Parents often ask how to deal with the meltdowns after school, most specifically how to stop a meltdown. Makes sense, the emotional bombs after school are unreal, and you know your kid is not just hangry. This isn’t a Snicker’s commercial!
This is a critical mistake. Searching for a magic wand (or 10) to use during a meltdown is ineffective at helping your HSC develop skills to manage the stress of school.
You need to focus on teaching your child to avoid the overwhelm that leads to the meltdown in the first place. How do you do that? You need a team. Your KID needs a team.
Think of how long your kid is going to be in school; what lesson are you teaching if you’re focusing on ‘riding it out’ until they deal with it at home? Pacing that emotional overwhelm and dealing with it IN THE MOMENT is the only way your child will learn to be an effective member of society. Isn’t that the end game?
Our Back to School Workshop helps with exactly that. Decreasing the overwhelm in the first place & getting the school on board with supporting your child is the first step. Next, helping your child develop those skills to decrease the overwhelm through the day in a way that helps avoid his/her sense of being the center of attention when using them is crucial.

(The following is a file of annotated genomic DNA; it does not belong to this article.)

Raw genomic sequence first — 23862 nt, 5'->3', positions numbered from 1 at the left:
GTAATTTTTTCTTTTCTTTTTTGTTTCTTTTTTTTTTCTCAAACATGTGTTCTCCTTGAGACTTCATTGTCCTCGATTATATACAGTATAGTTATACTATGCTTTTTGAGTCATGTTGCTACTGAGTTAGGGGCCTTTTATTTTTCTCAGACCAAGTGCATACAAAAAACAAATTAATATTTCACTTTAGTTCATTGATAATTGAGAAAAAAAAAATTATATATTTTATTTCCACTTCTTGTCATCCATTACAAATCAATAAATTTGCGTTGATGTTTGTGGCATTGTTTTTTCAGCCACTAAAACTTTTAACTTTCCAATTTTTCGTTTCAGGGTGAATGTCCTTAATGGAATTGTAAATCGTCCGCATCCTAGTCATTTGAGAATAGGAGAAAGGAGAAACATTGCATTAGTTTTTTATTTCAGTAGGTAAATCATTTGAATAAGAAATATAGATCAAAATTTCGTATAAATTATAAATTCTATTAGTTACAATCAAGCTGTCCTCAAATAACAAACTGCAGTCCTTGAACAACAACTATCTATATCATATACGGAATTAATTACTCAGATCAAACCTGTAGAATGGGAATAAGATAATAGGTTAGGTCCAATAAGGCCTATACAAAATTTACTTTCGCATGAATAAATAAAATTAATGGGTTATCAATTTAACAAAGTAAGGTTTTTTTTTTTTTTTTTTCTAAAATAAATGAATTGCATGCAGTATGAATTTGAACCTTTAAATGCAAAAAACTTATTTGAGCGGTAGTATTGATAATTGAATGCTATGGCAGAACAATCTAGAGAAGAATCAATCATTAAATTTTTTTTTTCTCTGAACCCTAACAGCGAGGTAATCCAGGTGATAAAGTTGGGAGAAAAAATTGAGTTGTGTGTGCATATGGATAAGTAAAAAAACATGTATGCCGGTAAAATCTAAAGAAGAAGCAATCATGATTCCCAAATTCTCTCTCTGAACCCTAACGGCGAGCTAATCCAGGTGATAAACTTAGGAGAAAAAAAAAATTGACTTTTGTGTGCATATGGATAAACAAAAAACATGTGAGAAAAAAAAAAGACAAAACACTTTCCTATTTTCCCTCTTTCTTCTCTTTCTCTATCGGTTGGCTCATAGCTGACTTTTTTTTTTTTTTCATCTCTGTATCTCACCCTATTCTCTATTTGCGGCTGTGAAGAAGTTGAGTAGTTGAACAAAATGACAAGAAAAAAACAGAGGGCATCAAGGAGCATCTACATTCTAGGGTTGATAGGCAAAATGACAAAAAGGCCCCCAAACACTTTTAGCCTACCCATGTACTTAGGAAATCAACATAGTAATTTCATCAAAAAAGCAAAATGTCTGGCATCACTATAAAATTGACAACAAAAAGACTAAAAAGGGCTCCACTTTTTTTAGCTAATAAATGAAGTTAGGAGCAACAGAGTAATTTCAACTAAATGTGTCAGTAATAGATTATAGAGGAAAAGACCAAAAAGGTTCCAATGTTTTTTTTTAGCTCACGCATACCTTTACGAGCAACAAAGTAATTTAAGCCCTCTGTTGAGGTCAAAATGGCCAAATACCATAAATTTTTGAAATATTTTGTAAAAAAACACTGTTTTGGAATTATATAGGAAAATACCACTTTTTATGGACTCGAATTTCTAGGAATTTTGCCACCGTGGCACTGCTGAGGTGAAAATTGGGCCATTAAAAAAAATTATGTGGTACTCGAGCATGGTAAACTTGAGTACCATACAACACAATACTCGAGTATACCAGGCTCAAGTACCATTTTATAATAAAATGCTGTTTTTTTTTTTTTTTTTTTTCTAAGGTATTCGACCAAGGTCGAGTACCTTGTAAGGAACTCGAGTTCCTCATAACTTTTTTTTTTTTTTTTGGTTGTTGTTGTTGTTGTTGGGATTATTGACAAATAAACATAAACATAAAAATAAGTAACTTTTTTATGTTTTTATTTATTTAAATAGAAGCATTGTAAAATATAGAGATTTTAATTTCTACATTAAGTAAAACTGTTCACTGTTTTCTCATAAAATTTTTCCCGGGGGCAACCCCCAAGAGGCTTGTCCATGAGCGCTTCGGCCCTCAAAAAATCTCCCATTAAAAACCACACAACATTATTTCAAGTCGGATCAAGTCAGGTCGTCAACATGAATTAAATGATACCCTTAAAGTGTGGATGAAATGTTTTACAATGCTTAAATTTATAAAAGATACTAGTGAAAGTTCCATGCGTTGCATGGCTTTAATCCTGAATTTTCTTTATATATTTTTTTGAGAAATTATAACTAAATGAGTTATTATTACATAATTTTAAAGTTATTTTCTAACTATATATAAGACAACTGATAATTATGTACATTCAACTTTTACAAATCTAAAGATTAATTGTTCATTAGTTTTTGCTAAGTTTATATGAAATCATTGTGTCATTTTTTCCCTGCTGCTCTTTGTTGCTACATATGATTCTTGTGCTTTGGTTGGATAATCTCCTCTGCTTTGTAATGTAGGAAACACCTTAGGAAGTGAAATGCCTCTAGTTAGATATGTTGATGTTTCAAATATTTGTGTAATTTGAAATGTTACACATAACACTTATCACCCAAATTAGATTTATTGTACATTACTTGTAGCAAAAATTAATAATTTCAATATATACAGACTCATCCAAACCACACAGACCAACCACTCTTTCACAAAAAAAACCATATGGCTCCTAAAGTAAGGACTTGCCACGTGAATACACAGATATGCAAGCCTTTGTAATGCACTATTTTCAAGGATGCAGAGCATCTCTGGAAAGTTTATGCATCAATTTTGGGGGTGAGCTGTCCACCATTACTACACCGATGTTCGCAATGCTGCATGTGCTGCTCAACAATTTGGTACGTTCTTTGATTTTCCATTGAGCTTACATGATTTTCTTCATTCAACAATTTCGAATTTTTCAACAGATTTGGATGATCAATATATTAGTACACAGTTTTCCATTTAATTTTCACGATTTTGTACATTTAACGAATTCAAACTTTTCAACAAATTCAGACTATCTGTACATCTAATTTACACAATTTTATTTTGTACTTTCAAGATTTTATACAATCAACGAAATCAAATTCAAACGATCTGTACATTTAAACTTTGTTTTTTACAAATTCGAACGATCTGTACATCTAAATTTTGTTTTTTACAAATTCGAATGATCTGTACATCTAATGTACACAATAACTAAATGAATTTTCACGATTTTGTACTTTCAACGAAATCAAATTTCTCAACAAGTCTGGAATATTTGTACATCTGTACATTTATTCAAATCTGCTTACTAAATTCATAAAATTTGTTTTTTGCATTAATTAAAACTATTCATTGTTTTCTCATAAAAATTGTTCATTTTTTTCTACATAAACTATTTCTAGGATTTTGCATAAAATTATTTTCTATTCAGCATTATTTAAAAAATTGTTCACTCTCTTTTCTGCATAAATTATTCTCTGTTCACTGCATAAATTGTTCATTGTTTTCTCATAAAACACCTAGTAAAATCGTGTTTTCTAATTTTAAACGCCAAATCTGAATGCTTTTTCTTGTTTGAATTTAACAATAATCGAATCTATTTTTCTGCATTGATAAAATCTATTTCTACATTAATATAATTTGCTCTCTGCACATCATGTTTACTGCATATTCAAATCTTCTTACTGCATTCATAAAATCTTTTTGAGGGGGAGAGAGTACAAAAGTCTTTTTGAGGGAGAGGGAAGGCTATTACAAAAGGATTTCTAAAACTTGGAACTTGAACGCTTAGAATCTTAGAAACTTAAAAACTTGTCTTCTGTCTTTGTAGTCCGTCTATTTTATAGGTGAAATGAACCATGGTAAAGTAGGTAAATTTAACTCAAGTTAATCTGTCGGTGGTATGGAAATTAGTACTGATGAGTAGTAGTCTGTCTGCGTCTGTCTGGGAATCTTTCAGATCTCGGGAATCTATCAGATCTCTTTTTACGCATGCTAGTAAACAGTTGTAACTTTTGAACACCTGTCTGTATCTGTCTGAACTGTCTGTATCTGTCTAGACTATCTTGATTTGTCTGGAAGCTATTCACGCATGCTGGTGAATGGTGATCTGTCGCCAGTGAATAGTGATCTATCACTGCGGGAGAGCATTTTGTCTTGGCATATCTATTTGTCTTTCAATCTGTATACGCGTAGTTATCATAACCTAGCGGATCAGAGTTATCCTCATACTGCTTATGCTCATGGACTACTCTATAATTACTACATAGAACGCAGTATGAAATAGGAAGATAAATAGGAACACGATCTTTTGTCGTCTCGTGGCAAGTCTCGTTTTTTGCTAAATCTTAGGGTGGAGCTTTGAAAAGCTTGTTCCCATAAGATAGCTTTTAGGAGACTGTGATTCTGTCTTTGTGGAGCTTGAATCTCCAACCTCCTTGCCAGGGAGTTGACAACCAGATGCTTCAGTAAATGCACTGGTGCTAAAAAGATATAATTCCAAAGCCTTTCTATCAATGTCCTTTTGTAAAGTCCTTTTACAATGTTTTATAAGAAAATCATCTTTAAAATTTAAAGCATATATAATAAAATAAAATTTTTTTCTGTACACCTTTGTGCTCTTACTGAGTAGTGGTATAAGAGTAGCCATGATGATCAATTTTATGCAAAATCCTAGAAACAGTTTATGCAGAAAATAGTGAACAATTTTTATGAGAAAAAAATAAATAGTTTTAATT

That’s right. I KNOW your HSC struggles to ask for help for fear of being judged or seeming like a burden. These strategies don’t need to include permission from a teacher.
Learn more about setting your sensitive child/teen up for success for the duration of this school year, click the link below to learn more:
The Best Way to Figure Out What Your Teen is Thinking…Without 20 Questions/0 Comments/in Highly Sensitive, Parenting, Teen /by Megghan